Stefano Stanghellini, Tecla Mambelli

11. Reinterpreting Structural Change in U.S. Agriculture

The structure of U.S. agriculture has been profoundly changed by the growth in specialized production units in animal agriculture, by monoculture and duoculture in field crops, and by increased dependence on export markets. Land use choices are increasingly internationalized, with emphasis shifting from domestic to global markets.
The importance of equity capital in land ownership declines, as emphasis shifts to operating capital, with growing risk exposure by the commercial banking sector. The typical farm now involves both owned and rented land, reflecting heavy migration out of agriculture and parcelization of land ownership.
Traditional family farms, once diversified, participate in specialization by converting to two-earner families, with diversified income sources from both off farm work and non-farm work on the farm. This may prove to be a surprisingly durable transition.
Philip M. Raup

12. Risk Management: From the Researcher to the Farmer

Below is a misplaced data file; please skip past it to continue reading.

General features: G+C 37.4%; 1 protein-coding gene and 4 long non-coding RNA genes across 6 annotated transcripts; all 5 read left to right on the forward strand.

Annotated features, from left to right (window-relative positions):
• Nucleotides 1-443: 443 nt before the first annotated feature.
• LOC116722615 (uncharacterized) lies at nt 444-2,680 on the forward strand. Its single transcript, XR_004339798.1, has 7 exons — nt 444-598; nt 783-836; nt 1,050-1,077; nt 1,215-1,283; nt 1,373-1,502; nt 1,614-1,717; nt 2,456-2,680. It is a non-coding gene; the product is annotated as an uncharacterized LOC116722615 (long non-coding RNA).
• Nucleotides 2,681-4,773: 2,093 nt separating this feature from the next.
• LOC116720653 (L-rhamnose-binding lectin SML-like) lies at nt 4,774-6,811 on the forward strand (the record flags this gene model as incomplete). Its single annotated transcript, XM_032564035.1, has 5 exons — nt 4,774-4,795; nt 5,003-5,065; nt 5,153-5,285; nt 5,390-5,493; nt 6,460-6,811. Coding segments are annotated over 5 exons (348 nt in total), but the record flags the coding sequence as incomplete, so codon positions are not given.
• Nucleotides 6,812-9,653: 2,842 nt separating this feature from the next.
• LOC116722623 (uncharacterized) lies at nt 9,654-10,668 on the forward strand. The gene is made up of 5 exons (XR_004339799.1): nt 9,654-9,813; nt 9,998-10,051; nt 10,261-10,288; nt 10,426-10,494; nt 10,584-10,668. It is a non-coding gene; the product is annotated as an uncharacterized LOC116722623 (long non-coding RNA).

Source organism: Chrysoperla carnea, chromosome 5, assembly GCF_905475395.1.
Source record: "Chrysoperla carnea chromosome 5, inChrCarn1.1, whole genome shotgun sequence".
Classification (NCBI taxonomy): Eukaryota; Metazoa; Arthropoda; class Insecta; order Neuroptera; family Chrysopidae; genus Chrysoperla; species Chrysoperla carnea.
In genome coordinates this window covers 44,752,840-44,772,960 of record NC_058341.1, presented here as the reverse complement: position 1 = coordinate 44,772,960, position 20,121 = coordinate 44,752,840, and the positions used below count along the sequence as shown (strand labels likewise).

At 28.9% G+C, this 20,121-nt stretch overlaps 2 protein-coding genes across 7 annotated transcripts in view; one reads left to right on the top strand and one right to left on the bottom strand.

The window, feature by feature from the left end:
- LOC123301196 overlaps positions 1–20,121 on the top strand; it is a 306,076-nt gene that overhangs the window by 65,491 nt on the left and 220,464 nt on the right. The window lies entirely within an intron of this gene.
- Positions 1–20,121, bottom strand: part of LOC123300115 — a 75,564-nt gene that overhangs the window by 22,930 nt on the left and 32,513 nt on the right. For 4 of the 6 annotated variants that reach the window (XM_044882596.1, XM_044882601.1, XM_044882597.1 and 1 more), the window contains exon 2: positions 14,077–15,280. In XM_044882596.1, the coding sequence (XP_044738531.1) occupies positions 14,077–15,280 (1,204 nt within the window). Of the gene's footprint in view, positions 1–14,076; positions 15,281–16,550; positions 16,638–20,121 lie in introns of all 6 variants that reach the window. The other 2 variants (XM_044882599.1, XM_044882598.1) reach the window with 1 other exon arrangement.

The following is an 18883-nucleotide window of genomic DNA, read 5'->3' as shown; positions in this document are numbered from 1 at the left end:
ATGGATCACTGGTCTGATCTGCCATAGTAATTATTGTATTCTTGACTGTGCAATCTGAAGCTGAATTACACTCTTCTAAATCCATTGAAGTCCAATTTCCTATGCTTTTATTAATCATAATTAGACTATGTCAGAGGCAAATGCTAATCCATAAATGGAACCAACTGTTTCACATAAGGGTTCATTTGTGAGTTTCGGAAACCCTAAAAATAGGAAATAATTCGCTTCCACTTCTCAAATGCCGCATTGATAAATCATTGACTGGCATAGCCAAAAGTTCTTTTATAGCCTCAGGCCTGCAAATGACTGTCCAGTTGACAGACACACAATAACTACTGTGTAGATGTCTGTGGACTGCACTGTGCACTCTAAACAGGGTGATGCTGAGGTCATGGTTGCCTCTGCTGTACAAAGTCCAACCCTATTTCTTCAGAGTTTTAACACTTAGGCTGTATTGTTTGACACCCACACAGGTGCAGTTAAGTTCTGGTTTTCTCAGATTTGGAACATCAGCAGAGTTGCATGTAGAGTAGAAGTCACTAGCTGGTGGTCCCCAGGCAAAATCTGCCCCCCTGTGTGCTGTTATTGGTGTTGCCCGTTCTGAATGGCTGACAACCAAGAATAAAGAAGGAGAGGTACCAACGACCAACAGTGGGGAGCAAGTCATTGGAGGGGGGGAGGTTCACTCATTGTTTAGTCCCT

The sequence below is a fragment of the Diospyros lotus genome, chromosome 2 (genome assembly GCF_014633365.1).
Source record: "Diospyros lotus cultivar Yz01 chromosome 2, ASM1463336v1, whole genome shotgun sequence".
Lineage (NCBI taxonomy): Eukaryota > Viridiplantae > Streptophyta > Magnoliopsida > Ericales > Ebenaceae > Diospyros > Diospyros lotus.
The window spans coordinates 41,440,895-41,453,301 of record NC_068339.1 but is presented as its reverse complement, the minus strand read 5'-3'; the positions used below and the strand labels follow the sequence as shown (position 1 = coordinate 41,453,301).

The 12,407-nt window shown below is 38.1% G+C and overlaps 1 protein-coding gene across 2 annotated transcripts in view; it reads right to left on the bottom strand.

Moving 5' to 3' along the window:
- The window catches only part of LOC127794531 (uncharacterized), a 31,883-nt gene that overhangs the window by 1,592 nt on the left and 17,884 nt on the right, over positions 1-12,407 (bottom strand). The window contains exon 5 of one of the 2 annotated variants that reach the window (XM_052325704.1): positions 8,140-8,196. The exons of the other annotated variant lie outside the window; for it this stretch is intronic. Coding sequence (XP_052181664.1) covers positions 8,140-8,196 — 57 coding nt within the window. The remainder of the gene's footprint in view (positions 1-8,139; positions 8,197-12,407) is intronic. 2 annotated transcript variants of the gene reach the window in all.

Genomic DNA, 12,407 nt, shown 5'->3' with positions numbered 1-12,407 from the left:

The agricultural industry is in the midst of a major period of structural change creating a great deal of uncertainty for producers concerning the appropriate portfolio of production and marketing activities for the future. Our challenge as academics and advisors of producers is to produce research and educational programs that will assist farmers manage risk and remain competitive in this increasingly dynamic industry environment. We briefly review the current research on risk management, the sources of risk for farmers, and the alternative strategies for farmers to manage and control their exposure to risk. We then describe the current approach to providing educational programs on risk management and the available evidence that farmers are adopting recommended strategies. Our analysis suggests more farmers are adopting tools to shift some of the short-run risk, but that they have been less receptive to adjustments in their strategy to deal with longer-run changes. We also suggest some implications that seem to follow from this overview: (1) extension education programs to assist farmers choose among the crop insurance alternatives seem to be working well, (2) educational efforts on the use of the futures and options markets are being widely accepted and the use of these markets by farmers is increasing, (3) the strategic planning approach has the most potential to help producers evaluate and manage longer-run or strategic risk but educational programs have not been well attended. We suggest three types of assistance to enhance farmer participation in strategic planning: (a) public assessment of the forces driving change and the implications of those changes for farms, (b) provision of efficiency standards or benchmarks to help farmers appraise whether they can compete with other producers, and (c) provision of multiple-day workshops on strategic planning spread over several months to allow time to reflect and prepare for each step in the strategic planning process.